• If you’re renovating and the estimated cost exceeds what you’re willing to spend, you can always break the renovation up into sections rather than tackling it all at once. Put a plan in place in the form of a timeline. That way you can work out what you can spend, borrow and how long you have to pay it back. Going through the above process means you can make a decision about if you’re willing to stretch your budget before you start, rather than being caught out halfway through, with the stress of over-runs.
    Screen-Shot-2020-08-13-at-10.57.14-am.png#asset:2031


5. Explore your financial options

While it’s a nice thought to save up for your project and use all your own dollars, this isn’t always achievable, especially in the current climate. COVID has really thrown a spanner in the works for a lot of families wanting to build or renovate their dream homes. Budgeting is essential, and it’s absolutely worth considering financial options that can help you keep that budget in check and ease the stress of financing your project. 
 
American Express have recently launched Plan It™ Instalments, a new payment feature designed to help Card Members manage both their expected and unexpected expenses during these unprecedented times. With Plan It, you can pay off a portion of your Credit Card balance in three, six, nine or twelve months. Instead of paying interest, you’ll pay a fixed monthly fee on your monthly instalment, which is shown to you when you when you create the plan. As I mentioned earlier, you could use Plan It to pay off all the purchases like your fixtures, fittings and equipment for your project (helping you save on the builder’s mark-up costs). But you could also leverage it for some of those inevitable unexpected costs, which you’ve hopefully put a little contingency budget aside for. Eligible consumer Card Members can access Plan It on their existing Credit Card. You just need to set it up in three easy steps via the American Express App or your Online Account.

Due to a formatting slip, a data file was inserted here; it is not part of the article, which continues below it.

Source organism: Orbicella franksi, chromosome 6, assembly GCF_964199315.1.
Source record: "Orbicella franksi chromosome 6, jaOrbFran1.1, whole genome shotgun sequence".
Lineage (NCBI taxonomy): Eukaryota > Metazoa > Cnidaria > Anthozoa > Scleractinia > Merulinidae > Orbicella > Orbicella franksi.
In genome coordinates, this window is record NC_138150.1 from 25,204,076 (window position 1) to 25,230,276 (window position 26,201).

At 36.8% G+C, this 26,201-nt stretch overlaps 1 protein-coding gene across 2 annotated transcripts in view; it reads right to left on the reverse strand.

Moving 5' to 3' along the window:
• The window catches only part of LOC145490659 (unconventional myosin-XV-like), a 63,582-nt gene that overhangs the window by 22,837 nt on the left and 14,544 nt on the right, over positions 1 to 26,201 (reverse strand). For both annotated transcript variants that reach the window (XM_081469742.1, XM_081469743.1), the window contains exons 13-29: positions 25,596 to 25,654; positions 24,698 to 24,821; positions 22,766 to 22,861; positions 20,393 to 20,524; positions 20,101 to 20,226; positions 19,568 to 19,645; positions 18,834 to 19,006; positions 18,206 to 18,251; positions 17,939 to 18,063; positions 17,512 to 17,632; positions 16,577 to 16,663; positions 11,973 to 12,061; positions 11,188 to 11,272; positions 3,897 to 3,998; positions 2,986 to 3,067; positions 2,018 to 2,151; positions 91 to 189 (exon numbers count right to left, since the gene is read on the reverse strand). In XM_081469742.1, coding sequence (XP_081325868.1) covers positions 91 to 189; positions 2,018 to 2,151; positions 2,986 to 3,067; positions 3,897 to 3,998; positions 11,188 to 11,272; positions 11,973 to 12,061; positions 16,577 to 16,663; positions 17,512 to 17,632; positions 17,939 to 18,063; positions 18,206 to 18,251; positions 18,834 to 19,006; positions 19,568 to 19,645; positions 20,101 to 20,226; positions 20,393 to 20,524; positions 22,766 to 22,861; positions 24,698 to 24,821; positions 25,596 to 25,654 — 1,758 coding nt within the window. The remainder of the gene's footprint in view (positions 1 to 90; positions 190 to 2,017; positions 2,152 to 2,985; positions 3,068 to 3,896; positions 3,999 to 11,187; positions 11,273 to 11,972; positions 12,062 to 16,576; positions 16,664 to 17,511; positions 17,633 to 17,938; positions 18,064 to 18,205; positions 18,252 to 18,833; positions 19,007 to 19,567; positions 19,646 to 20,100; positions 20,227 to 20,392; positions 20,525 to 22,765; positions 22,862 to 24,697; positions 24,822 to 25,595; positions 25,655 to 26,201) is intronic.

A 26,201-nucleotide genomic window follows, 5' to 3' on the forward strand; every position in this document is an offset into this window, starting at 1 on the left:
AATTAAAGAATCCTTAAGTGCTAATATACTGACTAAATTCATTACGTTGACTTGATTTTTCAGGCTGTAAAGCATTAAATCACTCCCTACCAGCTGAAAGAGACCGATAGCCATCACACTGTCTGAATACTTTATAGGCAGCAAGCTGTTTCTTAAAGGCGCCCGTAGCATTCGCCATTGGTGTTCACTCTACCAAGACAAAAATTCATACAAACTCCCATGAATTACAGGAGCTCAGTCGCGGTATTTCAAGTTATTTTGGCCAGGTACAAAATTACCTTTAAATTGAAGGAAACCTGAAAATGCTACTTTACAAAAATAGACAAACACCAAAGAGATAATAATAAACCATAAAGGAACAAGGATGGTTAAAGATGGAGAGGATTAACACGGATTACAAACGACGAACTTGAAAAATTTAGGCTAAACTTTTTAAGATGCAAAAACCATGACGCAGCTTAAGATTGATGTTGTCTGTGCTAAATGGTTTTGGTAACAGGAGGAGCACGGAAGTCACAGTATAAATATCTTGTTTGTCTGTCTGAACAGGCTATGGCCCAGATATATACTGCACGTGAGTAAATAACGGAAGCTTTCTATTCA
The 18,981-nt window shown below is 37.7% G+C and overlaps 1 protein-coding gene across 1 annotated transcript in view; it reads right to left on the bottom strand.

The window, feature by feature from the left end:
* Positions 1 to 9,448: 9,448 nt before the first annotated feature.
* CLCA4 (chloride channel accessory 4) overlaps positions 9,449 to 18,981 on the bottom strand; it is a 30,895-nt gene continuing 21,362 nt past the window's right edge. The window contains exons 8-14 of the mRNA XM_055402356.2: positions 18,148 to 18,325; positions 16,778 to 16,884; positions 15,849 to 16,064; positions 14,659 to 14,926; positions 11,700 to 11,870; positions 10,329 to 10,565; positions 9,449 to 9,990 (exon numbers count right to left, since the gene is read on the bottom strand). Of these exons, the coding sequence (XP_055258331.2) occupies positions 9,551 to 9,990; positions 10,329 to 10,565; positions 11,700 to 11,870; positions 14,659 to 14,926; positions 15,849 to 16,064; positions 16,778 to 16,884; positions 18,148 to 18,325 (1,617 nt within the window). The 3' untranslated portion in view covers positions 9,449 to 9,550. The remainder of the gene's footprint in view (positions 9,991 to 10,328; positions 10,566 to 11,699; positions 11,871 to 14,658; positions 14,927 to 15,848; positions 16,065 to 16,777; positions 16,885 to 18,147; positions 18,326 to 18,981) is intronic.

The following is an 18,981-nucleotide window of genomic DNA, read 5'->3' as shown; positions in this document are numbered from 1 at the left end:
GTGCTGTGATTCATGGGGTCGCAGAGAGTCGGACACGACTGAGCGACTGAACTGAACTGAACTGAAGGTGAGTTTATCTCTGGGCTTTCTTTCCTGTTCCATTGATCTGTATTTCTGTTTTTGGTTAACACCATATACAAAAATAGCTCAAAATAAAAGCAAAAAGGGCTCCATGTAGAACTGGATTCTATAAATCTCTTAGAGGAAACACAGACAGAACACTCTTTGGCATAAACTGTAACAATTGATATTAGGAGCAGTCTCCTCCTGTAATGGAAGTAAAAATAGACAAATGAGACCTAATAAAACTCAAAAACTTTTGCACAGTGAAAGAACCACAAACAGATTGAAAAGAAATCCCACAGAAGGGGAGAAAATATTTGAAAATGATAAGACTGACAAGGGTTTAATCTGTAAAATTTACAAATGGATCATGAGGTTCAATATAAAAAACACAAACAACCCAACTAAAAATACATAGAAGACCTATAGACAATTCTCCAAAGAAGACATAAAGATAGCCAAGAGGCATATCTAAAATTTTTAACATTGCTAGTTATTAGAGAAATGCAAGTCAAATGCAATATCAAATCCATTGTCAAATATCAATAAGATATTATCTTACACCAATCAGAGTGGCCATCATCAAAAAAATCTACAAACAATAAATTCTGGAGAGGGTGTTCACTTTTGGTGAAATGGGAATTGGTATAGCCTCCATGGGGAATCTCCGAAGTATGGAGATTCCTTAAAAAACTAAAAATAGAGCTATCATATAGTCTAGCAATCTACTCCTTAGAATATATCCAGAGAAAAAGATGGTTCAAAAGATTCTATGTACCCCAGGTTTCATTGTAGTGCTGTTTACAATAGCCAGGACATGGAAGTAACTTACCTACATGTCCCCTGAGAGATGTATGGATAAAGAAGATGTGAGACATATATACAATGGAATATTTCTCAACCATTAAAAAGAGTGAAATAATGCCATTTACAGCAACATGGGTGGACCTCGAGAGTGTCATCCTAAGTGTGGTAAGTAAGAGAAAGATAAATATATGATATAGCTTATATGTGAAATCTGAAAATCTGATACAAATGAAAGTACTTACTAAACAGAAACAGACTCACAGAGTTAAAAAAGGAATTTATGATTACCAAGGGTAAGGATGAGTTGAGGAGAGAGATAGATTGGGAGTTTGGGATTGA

Here is a little breakdown of how Plan It works – and why it could be the perfect solution for your next project:
 

  • Card Members can choose a three, six, nine or twelve-month instalment plan, selecting how much of your statement balance you want to pay off. For example, say you purchase all your appliances, tapware and sinks for your new kitchen using your American Express Credit Card and this totals $14,000. You can select to pay off this amount over a 12-month period (or, perhaps you might choose to pay $7,000 upfront and the second half over a 12-month period – it’s totally up to you). There is a fixed monthly fee shown to you upfront when you set up the plan, but ZERO interest, making this a hugely attractive way to get through your renovation without getting stung by hidden interest costs.
  • T&Cs apply: See more here